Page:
Concerns over Europe, particularly the Italian elections, and the ongoing budget drama in Washington, could serve as catalysts for a brief slide.
But a pullback could also be healthy and short-lived. Hogan noted that recent moves downward have been met with more buyers.
"There's a lot of money on the sidelines waiting to get involved in the market, but those investors feel like after the recent move up, they need a pullback before they get in," he said.
To that end, individual investors have put just $21 billion to U.S. stock mutual funds this year, a relatively small amount given that they pulled more than $500 billion out from stock funds since the financial crisis.
Moreover, as long as central banks around the world continue to support the global economy and financial markets, the bull run that began when the market bottomed in March 2009 is likely to keep going, said Hogan.
"Supportive monetary policy is going to be with us for a while," he said. "Central banks, including the Federal Reserve, have made it clear that they won't tighten their policies until economies are self-sustaining, with higher employment and low inflation."
Later this week, central banks in Europe, Japan and the U.K. are scheduled to meet. All of them are expected to give more promises of support the for world's major economies.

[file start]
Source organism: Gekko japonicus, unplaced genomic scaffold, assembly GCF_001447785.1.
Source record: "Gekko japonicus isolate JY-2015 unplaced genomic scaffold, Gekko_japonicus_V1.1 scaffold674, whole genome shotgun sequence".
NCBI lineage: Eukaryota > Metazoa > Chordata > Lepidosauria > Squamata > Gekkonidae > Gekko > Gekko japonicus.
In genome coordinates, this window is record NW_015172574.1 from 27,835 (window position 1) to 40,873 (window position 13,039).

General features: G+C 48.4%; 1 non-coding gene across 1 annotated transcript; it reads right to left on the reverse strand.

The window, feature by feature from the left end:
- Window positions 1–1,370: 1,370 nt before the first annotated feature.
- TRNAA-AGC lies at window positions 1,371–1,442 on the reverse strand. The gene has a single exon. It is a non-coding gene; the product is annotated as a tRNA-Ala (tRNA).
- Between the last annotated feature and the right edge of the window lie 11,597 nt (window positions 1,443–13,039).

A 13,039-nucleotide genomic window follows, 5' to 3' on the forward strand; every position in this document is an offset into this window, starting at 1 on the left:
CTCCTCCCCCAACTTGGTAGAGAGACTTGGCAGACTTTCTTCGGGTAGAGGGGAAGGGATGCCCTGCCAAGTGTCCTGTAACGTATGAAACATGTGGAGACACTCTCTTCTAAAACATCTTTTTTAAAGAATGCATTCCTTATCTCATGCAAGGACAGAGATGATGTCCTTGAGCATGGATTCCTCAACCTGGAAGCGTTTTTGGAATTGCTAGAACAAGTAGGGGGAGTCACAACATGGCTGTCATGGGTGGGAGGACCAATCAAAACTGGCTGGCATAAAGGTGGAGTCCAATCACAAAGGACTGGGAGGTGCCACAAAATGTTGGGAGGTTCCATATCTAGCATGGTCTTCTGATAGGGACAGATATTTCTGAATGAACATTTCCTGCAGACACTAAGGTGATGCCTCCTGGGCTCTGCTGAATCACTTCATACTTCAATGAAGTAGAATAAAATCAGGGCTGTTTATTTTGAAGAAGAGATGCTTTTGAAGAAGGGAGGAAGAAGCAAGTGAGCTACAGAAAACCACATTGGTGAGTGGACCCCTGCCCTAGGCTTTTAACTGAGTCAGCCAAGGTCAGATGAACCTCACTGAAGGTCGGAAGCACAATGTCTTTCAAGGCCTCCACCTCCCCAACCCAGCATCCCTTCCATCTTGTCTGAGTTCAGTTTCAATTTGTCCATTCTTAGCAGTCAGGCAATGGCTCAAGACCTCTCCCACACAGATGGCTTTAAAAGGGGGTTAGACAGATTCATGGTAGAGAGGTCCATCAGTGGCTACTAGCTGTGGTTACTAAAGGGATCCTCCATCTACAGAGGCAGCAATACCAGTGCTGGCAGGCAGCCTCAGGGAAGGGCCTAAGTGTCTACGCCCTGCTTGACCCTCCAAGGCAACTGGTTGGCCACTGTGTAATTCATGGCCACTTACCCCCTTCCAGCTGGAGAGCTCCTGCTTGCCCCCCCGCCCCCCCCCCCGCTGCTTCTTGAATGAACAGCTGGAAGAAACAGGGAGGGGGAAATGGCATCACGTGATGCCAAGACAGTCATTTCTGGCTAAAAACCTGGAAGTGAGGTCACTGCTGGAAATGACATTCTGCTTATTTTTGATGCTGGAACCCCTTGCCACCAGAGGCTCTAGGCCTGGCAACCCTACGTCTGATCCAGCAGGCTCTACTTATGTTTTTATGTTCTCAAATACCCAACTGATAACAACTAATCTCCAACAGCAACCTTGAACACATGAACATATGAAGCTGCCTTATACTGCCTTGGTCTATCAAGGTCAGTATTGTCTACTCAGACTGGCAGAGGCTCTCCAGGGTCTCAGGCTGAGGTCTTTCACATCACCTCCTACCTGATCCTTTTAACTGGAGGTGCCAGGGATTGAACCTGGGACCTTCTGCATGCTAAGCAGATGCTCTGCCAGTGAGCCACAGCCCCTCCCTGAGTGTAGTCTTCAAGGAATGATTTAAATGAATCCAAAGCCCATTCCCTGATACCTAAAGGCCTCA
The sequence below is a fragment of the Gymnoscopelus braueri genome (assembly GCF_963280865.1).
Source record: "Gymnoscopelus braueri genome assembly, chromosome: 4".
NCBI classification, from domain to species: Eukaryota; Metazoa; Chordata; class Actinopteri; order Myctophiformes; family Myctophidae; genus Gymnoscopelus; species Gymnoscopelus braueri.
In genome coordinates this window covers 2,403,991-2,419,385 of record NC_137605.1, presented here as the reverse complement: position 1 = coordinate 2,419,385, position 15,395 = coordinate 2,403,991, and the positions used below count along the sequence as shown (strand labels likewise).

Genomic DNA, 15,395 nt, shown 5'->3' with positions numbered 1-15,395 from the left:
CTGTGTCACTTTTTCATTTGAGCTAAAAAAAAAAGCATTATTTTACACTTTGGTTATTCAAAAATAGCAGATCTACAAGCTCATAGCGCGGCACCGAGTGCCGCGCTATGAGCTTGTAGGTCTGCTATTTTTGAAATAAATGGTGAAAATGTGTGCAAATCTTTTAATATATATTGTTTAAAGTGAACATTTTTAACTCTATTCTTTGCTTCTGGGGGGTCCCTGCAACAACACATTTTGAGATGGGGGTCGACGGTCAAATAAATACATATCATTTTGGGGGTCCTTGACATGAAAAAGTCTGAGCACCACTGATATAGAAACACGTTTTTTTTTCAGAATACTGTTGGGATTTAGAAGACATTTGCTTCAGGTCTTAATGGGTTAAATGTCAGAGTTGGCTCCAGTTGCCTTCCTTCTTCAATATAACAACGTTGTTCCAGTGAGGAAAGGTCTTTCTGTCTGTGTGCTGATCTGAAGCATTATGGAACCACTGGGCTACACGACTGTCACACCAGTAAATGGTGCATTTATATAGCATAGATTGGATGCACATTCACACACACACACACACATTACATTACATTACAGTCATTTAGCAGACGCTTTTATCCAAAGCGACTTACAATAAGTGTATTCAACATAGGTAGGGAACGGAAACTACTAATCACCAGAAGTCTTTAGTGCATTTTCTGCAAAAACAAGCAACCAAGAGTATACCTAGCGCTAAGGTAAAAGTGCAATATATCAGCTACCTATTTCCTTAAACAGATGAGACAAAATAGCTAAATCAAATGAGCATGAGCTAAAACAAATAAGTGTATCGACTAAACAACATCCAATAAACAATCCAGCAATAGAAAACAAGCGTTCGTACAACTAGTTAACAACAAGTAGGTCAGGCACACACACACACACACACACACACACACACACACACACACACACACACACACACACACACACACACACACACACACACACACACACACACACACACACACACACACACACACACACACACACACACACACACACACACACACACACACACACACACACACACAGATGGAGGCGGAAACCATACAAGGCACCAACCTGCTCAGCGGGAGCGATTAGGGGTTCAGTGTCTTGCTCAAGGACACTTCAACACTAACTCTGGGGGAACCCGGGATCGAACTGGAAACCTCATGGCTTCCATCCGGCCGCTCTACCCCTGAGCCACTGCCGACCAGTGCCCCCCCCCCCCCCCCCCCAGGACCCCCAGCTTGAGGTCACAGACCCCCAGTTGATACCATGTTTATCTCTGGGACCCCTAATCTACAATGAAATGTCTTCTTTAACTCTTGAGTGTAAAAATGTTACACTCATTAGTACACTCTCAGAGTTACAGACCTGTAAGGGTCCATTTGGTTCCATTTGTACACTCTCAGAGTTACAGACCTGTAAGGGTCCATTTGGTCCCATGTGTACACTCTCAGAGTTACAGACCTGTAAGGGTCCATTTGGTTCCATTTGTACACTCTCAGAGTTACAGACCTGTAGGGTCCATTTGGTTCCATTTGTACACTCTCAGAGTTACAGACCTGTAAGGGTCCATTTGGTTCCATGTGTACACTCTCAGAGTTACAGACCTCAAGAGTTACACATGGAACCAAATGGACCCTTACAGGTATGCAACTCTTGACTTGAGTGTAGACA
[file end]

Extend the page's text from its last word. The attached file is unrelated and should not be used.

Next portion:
On the economic front Tuesday, the Institute for Supply Management's monthly index on service sector business activity rose to 56 in February, a slight improvement from 55.2 the prior month. Economists were forecasting a reading of 55.4.
In corporate news, JC Penney's shares tumbled more than 10% after Vornado Realty Trust, one of the retailer's biggest shareholders, reportedly dumped 40% of its stake. The struggling retailer is in the third week of a court battle with Macy's claims that Martha Stewart Living Omnimedia violated a previous agreement with Macy's in entering into a new partnership with J.C. Penney.
Genworth Financial Inc. shares rose on rumors that the company is planning a sale.